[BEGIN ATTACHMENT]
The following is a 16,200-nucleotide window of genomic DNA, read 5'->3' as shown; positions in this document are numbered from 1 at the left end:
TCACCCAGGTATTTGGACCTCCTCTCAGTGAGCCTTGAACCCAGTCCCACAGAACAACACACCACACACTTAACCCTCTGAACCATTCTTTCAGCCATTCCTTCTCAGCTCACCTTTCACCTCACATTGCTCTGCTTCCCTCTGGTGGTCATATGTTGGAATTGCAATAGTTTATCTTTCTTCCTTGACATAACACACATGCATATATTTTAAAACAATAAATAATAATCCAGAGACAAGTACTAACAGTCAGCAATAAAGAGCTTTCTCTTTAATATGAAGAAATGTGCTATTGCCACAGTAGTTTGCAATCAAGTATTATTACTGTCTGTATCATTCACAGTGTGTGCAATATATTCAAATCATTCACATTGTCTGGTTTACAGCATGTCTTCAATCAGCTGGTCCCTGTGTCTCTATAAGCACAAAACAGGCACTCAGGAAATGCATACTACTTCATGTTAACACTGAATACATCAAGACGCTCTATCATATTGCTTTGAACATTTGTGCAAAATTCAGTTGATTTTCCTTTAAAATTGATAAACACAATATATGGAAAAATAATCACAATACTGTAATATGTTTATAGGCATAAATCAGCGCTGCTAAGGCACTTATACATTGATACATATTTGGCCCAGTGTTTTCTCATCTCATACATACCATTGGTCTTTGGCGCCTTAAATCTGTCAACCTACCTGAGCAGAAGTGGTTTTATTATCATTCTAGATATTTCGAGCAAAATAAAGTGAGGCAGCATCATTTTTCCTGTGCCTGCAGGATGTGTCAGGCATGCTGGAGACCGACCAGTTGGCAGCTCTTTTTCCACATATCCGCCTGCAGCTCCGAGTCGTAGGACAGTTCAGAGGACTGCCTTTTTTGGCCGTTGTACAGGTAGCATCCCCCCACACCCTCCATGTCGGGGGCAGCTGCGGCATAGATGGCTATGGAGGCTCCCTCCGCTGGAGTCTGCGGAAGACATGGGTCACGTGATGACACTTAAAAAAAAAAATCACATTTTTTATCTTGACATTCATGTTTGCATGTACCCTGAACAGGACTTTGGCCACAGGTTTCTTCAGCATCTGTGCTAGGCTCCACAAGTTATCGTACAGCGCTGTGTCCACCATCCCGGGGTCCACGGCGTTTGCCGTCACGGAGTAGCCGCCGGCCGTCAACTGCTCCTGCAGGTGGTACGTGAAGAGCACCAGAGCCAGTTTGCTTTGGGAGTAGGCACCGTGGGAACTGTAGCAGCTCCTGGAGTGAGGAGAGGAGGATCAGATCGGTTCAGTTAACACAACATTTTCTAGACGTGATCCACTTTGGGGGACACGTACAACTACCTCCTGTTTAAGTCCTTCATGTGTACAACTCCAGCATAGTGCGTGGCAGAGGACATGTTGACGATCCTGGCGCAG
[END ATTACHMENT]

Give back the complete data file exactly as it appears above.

The following is a 16,200-nucleotide window of genomic DNA, read 5'->3' as shown; positions in this document are numbered from 1 at the left end:
TCACCCAGGTATTTGGACCTCCTCTCAGTGAGCCTTGAACCCAGTCCCACAGAACAACACACCACACACTTAACCCTCTGAACCATTCTTTCAGCCATTCCTTCTCAGCTCACCTTTCACCTCACATTGCTCTGCTTCCCTCTGGTGGTCATATGTTGGAATTGCAATAGTTTATCTTTCTTCCTTGACATAACACACATGCATATATTTTAAAACAATAAATAATAATCCAGAGACAAGTACTAACAGTCAGCAATAAAGAGCTTTCTCTTTAATATGAAGAAATGTGCTATTGCCACAGTAGTTTGCAATCAAGTATTATTACTGTCTGTATCATTCACAGTGTGTGCAATATATTCAAATCATTCACATTGTCTGGTTTACAGCATGTCTTCAATCAGCTGGTCCCTGTGTCTCTATAAGCACAAAACAGGCACTCAGGAAATGCATACTACTTCATGTTAACACTGAATACATCAAGACGCTCTATCATATTGCTTTGAACATTTGTGCAAAATTCAGTTGATTTTCCTTTAAAATTGATAAACACAATATATGGAAAAATAATCACAATACTGTAATATGTTTATAGGCATAAATCAGCGCTGCTAAGGCACTTATACATTGATACATATTTGGCCCAGTGTTTTCTCATCTCATACATACCATTGGTCTTTGGCGCCTTAAATCTGTCAACCTACCTGAGCAGAAGTGGTTTTATTATCATTCTAGATATTTCGAGCAAAATAAAGTGAGGCAGCATCATTTTTCCTGTGCCTGCAGGATGTGTCAGGCATGCTGGAGACCGACCAGTTGGCAGCTCTTTTTCCACATATCCGCCTGCAGCTCCGAGTCGTAGGACAGTTCAGAGGACTGCCTTTTTTGGCCGTTGTACAGGTAGCATCCCCCCACACCCTCCATGTCGGGGGCAGCTGCGGCATAGATGGCTATGGAGGCTCCCTCCGCTGGAGTCTGCGGAAGACATGGGTCACGTGATGACACTTAAAAAAAAAAATCACATTTTTTATCTTGACATTCATGTTTGCATGTACCCTGAACAGGACTTTGGCCACAGGTTTCTTCAGCATCTGTGCTAGGCTCCACAAGTTATCGTACAGCGCTGTGTCCACCATCCCGGGGTCCACGGCGTTTGCCGTCACGGAGTAGCCGCCGGCCGTCAACTGCTCCTGCAGGTGGTACGTGAAGAGCACCAGAGCCAGTTTGCTTTGGGAGTAGGCACCGTGGGAACTGTAGCAGCTCCTGGAGTGAGGAGAGGAGGATCAGATCGGTTCAGTTAACACAACATTTTCTAGACGTGATCCACTTTGGGGGACACGTACAACTACCTCCTGTTTAAGTCCTTCATGTGTACAACTCCAGCATAGTGCGTGGCAGAGGACATGTTGACGATCCTGGCGCAG